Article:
Science of the Social Credit Measured in Terms of Human Satisfaction
Christian based service movement warning about threats to rights and freedom irrespective of the label, Science of the Social Credit Measured in Terms of Human Satisfaction

"All that is necessary for the triumph of evil is that good men do nothing"
Edmund Burke

Science of the Social Credit Measured in Terms of Human Satisfaction

February 2006

The A+B Theorem and the Tragedy of Human Effort

 Fish will not live where the water is too clear. But if there is duckweed or something, the fish will hide under its shadow and thrive. Thus, the people will live in tranquility if certain matters are a bit overlooked or left unheard.
-Yamamoto, Hagakure

My friend and mentor Anthony Cooney invited me to write a chapter on the A+B Theorem for the new Australian Heritage edition of his masterpiece, "Social Credit: Economics," published this month. The text of the chapter follows. See for details on the book.

C. H. Douglas seldom mentions his predecessors, but there is one he mentions repeatedly, Francis Bacon. Bacon founded the inductive method of investigation. Starting from phenomena freshly observed, one imaginatively forms a hypothesis to account for them. The hypothesis, if true, would predict (by deduction) other phenomena. Multiple confirming instances reinforce the hypothesis; one counter instance eliminates it. Action based on the hypothesis will further test it.
Unlike a mathematical theorem, the inductive method does not provide absolute certainty based on self-evident axioms in an abstract world. The inductive method provides abundantly reinforced hypotheses based on observed phenomena in the real world. Douglas was a pioneer in applying the true Baconian method to real human problems.

In regard to any application of the inductive method, we may ask
(1) What is the phenomenon to be accounted for?
(2) What hypothesis is proposed?
(3) What further phenomena are predicted by the hypothesis? and
(4) Are they confirmed?
I will here limit myself to (1) and (2).

The Problem

The phenomenon/problem that obsessed Douglas the engineer and to whose solution he devoted his entire life is what he calls the tragedy of human effort, the gross waste of people's labor. Douglas quotes a statement of H. L. Gantt that the U.S. industrial system was 5% efficient.1 That means 95% waste. That would mean we were at that time working twenty times harder than we had to to get the same results. Without committing ourselves to particular numbers, anyone not wearing blinkers can look around and see the same phenomenon today.
We see myriad jobs that do not actually produce any product or service for human satisfaction; whole industries that are mere unnecessary adjuncts to, or parasitic on, real production (or adjuncts to adjuncts); incomprehensible legislation providing jobs for armies of lawyers and spawning the Alice-in-Wonderland world of the civil "service"; massive labor diverted from actual production to unproductive commercial warfare; vast resources diverted to seducing the public; the absurdity of a country's "living on its exports"; the crime of product destroyed to keep prices up; the heartbreak of wonderful inventions killed in the womb; the insult of "job creation" promoted as something desirable.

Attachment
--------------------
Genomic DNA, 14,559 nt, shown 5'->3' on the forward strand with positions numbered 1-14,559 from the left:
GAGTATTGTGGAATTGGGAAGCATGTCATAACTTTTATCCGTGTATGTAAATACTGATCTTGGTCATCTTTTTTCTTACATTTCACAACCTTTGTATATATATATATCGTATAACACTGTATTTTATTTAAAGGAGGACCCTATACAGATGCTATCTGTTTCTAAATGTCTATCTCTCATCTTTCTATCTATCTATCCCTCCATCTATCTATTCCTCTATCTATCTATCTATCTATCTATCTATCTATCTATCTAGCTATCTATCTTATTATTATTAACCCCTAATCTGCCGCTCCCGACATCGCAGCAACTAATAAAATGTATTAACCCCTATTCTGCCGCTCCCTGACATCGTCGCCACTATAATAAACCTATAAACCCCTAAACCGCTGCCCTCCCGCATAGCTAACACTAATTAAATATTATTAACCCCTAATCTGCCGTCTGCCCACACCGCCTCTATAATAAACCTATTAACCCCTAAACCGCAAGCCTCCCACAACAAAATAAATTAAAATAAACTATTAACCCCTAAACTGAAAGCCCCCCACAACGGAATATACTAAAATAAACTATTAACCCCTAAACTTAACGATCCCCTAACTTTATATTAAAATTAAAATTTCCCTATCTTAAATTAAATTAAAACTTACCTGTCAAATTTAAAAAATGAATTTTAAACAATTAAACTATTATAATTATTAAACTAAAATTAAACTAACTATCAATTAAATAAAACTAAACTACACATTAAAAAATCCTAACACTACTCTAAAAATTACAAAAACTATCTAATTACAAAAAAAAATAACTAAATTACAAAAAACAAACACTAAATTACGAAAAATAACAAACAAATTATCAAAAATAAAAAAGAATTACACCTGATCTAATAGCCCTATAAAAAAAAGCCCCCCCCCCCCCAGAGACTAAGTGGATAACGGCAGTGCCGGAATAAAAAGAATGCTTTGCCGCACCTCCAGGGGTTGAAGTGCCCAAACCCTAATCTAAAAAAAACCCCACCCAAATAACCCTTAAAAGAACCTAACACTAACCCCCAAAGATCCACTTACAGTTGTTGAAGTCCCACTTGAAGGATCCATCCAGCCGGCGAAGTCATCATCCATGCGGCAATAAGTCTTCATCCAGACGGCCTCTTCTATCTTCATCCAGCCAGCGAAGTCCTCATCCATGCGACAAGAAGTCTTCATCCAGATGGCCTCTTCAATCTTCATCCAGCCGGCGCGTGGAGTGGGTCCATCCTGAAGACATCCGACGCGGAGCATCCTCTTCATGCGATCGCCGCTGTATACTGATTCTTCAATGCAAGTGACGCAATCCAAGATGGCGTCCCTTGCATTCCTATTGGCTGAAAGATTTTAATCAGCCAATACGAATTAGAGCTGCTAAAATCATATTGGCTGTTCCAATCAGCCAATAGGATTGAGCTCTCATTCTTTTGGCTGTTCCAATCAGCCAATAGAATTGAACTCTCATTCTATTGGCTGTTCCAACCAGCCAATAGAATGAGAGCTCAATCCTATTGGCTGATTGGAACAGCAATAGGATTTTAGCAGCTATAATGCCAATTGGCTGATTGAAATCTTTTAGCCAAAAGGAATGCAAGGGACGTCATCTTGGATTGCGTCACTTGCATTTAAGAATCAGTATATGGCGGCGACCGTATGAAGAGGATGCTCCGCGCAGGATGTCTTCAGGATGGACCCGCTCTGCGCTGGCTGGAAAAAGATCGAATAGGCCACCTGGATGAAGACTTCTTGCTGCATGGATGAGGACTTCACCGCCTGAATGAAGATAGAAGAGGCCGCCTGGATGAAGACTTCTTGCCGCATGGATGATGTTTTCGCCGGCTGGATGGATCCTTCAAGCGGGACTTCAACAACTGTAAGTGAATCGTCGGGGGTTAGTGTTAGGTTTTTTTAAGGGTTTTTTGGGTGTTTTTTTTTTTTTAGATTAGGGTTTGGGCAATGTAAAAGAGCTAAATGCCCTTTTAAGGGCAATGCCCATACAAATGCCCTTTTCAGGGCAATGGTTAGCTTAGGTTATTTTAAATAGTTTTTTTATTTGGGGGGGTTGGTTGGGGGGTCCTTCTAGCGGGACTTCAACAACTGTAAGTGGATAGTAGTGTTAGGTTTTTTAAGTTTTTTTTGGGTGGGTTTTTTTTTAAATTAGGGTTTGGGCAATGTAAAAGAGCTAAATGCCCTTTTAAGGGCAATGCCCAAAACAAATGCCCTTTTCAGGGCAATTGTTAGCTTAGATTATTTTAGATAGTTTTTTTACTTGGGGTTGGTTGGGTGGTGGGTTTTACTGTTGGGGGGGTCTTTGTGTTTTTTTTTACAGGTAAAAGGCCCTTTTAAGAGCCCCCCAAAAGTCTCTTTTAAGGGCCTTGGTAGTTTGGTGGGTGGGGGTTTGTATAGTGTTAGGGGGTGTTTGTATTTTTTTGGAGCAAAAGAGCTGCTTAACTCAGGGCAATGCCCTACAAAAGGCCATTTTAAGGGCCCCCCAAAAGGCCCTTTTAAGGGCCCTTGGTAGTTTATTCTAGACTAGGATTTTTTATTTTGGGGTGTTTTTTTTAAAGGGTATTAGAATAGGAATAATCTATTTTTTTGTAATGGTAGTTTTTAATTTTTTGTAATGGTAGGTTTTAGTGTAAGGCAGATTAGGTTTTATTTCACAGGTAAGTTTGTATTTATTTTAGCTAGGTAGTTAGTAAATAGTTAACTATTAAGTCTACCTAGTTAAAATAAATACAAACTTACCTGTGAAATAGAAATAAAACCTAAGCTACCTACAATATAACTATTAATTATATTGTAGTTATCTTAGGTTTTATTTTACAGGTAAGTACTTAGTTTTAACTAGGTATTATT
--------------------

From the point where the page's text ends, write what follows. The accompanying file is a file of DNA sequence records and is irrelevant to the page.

We see all the cars and roads and petroleum used to get people to and from these unnecessary jobs. We see processing, packing, transport, distribution, and retail processes expended to put a jar of apple-sauce on the shelf when you could make a superior product at home by popping an apple into the oven. All this in the context of a technological capability that the engineer knows better than anyone could happily disemploy people. Yet despite all this technology at our disposal and all this investment of resources, our cities are still shamed by the specter of homeless and starving people, and even a middle-class family is but one illness away from economic ruin. The tragedy of human effort cries out for an explanation.

The Hypothesis

Douglas puts forward a hypothesis, which he says "has come to be called the A+B theorem." However, it is not meant to be self-contained like a theorem in mathematics. Taken as a whole, it is an inspired guess as to the cause of the tragedy of human effort, subject to confirmation or rejection by observations in the real world. It consists of three sentences, which I reproduce one by one and have further divided into lines to assist a slow and thoughtful reading:

1. In any manufacturing undertaking the payments made
May be divided into two groups: Group A:
Payments made to individuals
as wages, salaries, and dividends; Group B:
Payments made to other organizations
for raw materials, bank charges, and other external costs.

This premises that payments of a "manufacturing undertaking" are either to individuals or to organizations. To put flesh on Douglas's hypothesis and make it easy to follow, let's assume that the manufactures in question are chairs and that the payments to individuals are wages. B-payments cover a number of different things, but the most characteristic and interesting of these is payments to suppliers for capital goods and services.2 So let payments to a sawmill for wood arbitrarily stand for all payments to organizations (as if tools, etc. were free).